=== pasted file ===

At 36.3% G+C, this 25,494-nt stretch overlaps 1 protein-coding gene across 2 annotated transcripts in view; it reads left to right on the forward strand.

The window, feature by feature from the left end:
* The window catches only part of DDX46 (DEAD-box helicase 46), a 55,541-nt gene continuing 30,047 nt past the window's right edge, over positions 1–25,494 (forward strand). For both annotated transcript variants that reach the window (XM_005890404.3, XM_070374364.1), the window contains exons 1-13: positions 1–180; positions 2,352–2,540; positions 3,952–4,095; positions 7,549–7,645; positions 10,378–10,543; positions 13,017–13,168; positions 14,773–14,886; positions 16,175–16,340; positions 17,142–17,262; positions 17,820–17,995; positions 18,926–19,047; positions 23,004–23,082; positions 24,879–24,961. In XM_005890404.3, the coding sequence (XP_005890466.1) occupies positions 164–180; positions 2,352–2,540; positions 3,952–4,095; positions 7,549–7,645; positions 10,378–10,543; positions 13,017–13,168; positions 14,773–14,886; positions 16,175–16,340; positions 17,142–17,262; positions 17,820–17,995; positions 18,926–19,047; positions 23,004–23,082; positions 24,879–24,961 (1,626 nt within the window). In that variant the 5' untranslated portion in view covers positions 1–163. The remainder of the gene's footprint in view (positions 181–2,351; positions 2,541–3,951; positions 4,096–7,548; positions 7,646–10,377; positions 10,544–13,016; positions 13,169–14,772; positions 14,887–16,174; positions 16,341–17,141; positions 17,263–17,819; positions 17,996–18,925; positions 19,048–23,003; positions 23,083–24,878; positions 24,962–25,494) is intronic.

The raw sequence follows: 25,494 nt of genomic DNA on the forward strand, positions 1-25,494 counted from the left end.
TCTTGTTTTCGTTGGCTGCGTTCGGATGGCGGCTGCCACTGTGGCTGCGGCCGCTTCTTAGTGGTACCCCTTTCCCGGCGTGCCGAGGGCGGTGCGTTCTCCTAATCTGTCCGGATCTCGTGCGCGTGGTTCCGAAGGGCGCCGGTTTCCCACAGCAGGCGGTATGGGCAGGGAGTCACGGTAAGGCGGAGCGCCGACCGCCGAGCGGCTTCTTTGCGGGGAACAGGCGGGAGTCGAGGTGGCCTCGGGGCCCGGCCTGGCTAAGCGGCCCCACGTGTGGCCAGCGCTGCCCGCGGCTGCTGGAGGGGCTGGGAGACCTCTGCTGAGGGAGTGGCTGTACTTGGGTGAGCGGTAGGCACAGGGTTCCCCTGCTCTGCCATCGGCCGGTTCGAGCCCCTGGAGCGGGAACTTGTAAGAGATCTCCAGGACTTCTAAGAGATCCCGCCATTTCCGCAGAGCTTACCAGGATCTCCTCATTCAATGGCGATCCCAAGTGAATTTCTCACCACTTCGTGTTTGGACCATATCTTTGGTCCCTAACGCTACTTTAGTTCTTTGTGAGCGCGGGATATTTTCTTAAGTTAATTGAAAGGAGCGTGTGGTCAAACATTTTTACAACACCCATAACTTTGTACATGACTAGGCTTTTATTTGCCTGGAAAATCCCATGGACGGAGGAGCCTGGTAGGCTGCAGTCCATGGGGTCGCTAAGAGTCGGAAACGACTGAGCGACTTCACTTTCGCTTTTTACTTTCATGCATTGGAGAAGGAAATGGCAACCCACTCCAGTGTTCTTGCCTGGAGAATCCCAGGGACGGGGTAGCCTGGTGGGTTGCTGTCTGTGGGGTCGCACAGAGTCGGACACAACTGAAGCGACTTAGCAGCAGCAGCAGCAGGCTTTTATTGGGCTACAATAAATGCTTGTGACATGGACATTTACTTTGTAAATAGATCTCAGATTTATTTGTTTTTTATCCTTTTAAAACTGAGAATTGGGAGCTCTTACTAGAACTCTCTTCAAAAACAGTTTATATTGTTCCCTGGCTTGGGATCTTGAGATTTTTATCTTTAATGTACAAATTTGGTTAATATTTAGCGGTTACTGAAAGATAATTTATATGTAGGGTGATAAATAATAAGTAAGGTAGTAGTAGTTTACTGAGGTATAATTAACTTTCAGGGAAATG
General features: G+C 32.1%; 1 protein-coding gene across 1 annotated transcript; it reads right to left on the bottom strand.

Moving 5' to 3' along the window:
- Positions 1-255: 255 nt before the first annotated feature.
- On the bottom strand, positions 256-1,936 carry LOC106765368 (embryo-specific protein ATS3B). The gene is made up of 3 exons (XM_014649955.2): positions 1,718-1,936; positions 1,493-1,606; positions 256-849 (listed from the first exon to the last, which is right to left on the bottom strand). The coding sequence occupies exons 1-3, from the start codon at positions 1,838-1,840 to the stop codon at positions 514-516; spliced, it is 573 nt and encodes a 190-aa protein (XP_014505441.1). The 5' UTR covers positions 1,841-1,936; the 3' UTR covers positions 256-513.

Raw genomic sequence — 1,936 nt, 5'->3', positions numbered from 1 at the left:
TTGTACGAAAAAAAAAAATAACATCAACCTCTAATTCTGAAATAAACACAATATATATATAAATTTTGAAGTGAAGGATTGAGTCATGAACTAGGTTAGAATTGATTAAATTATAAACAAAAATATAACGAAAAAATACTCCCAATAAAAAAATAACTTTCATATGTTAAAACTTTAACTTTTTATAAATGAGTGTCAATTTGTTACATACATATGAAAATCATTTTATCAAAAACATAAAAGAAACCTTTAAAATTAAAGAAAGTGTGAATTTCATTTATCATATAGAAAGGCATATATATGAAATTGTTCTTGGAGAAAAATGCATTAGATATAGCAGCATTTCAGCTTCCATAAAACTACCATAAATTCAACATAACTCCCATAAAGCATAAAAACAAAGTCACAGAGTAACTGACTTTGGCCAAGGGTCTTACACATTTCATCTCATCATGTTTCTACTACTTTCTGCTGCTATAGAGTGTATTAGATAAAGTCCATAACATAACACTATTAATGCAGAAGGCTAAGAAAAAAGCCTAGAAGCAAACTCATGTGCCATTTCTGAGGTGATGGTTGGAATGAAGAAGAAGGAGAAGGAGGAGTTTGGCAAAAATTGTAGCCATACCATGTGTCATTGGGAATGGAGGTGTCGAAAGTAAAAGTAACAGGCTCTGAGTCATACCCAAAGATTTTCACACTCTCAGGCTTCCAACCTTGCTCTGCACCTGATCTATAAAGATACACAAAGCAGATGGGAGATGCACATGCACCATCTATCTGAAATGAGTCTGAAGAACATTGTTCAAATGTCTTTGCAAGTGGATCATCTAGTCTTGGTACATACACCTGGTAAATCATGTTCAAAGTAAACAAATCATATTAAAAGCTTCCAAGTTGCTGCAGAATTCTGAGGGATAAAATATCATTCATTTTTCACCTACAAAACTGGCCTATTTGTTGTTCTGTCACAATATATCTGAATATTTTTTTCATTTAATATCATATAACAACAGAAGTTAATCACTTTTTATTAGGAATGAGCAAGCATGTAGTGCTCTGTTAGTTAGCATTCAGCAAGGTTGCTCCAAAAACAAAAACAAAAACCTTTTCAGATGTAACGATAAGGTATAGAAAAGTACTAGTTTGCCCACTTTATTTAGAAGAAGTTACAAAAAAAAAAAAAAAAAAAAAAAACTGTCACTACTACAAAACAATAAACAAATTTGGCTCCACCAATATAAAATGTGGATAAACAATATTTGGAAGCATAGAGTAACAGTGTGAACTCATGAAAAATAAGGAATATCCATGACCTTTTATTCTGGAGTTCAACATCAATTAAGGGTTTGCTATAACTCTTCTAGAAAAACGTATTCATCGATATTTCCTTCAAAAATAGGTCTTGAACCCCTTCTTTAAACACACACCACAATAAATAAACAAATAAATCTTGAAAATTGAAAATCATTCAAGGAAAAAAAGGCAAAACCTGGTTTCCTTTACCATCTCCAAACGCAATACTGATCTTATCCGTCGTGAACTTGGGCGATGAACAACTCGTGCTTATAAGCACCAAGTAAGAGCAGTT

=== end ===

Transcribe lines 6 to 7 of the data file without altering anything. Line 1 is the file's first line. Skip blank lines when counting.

General features: G+C 32.1%; 1 protein-coding gene across 1 annotated transcript; it reads right to left on the bottom strand.

Moving 5' to 3' along the window: